Drafted by Pittsburgh in the fifth round in 2010, Sylvester was just five weeks into a one-year deal with the Bills when he injured his knee. After the team placed him on injured reserve, he moved back to Utah to have surgery. He said his recovery couldn't be going any better, even though he's not expected to return to the field this season.
He's been cleared by doctors to ride a bike to deliver burritos. The jokes flew the first time he tried to find a helmet to fit his head, and his 6-foot-2, 235-pound physique made the donated cruiser look like a child’s dirt bike.
On this Monday, the group headed the wrong direction, and eventually was redirected to Pioneer Park. Some of the crowd was vocal about their displeasure over the cameras that followed Sylvester, but one woman made her way through the chaos to shake his hand and thank him for taking time to hand out food.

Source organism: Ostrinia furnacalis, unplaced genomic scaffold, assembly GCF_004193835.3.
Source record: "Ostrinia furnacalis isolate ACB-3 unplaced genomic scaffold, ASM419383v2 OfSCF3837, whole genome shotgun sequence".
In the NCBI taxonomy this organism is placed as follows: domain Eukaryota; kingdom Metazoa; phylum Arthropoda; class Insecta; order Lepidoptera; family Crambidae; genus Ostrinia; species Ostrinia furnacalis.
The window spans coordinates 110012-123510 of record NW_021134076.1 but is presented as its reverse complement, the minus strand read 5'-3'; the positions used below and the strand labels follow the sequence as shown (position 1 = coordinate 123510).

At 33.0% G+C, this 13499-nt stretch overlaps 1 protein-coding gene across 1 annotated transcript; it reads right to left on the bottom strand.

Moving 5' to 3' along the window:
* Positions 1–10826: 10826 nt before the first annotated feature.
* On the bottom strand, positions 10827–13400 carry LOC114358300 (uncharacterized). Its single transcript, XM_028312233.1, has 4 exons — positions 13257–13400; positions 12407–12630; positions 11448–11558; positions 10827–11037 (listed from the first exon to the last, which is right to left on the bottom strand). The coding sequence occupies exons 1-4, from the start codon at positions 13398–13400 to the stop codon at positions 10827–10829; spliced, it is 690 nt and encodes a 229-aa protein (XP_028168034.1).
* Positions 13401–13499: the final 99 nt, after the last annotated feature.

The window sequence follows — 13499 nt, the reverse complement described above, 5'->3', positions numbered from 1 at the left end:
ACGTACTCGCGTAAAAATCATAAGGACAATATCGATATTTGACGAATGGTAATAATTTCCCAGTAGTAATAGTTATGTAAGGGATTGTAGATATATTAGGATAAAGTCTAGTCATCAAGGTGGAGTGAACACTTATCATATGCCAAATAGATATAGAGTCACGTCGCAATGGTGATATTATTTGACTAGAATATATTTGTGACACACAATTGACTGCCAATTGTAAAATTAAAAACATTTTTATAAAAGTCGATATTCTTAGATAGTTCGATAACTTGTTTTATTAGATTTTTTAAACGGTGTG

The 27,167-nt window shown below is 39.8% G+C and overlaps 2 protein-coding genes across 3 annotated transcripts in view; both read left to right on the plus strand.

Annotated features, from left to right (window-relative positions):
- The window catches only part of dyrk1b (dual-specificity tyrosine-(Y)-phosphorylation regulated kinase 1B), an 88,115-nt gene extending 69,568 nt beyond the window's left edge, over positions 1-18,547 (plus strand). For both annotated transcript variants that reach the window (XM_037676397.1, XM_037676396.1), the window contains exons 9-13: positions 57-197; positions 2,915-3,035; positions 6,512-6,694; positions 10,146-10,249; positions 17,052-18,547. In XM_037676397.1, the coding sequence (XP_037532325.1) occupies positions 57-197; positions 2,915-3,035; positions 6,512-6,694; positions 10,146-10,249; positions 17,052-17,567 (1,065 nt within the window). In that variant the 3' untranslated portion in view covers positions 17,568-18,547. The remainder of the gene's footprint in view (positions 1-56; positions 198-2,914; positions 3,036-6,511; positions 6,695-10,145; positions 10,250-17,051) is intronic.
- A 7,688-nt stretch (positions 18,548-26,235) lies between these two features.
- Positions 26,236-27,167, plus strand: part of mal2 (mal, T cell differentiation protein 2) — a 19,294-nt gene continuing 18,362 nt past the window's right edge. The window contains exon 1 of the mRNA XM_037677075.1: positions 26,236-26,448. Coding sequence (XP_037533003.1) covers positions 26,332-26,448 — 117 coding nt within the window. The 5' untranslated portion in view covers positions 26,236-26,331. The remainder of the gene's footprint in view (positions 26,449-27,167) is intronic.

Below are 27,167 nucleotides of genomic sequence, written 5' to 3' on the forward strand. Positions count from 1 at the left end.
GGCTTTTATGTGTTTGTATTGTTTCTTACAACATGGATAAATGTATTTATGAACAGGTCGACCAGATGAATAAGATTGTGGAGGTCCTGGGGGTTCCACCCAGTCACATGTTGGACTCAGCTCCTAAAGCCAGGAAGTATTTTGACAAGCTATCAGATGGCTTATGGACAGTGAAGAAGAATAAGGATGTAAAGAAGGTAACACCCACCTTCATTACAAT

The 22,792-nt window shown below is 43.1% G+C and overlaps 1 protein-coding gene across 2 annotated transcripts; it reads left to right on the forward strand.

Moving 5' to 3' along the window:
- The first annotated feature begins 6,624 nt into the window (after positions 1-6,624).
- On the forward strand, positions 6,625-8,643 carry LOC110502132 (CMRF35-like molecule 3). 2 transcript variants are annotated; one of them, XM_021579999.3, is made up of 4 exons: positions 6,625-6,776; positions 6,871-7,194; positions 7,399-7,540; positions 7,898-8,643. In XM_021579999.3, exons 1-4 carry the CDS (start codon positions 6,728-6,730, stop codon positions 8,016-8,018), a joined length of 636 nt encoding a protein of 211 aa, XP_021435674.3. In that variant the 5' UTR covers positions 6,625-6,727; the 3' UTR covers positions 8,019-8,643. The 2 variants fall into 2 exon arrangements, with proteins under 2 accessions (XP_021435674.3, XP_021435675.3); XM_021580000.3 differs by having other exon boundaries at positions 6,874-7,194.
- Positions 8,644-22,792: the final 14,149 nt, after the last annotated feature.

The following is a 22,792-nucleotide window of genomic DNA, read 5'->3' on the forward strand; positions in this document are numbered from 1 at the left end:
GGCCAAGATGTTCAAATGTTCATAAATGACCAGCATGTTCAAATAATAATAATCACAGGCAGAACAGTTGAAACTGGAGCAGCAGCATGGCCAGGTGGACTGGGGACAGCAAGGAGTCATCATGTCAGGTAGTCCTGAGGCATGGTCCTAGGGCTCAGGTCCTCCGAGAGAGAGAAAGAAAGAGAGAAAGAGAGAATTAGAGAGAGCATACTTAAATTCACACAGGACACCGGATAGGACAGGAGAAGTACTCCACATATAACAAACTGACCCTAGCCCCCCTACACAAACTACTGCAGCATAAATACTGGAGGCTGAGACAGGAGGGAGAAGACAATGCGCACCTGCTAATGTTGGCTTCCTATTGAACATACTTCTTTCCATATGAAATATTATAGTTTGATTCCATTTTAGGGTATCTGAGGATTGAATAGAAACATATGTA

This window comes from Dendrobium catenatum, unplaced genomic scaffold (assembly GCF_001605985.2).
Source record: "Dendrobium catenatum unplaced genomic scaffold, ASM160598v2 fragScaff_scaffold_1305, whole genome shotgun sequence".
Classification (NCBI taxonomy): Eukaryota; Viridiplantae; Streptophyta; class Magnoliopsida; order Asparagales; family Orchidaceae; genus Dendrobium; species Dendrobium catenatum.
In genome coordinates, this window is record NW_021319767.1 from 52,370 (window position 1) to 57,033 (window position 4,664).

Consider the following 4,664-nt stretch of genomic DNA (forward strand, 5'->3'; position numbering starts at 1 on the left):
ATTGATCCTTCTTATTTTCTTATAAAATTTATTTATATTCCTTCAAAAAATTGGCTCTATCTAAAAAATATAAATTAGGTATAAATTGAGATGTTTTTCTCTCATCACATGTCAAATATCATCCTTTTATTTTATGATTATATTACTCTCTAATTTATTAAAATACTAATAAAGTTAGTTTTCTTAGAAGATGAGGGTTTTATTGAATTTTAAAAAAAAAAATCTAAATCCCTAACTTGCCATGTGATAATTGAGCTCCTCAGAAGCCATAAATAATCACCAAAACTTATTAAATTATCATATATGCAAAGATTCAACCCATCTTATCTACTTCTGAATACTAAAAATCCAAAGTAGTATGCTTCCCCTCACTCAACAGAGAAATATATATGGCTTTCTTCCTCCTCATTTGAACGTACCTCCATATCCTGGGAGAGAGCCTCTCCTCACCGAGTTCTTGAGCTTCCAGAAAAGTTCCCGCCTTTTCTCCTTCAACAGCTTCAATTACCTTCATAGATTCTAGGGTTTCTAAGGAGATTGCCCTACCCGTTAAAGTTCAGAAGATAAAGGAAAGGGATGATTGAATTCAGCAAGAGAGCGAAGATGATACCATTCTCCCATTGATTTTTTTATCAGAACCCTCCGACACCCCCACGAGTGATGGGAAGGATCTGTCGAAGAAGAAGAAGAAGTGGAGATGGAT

Another man spoke loudly from the middle of the street to thank all of the volunteers for their efforts.
The group had one bag of burritos left when they left the park and headed toward the shelter. A loud bang was followed by laughter, most of it coming from McAlman. It seems Sylvester’s linebacker frame was too much for his bike to bear, and he’d blown his back tire.
Through it all, he never stopped smiling.
The children move him most, and now that he thinks about it, there is only one thing that bothers him.
He pointed to a burrito thrown into the street. “I appreciate it when they just say they don’t want it,” he said.
Part of what bothers him is that he’s learned the need is greater than what they have to offer. Still, he’s grateful for Martinez’s call, Fierro’s generosity and the effort of the project’s countless volunteers.
“Why not (smile),” he said, as he held the empty bag in his massive hands. “I feel like everything has rolled my way in life. My family, friends, opportunity and people — everybody who’s come into my life has been positive. Being back in Utah, I can’t do nothing but smile. It’s a beautiful area, the people are great and I get to do community service like this. I just love everything about where I’m at, what I’m doing and what I’m able to do in the future. Can’t do nothing but say thank you.”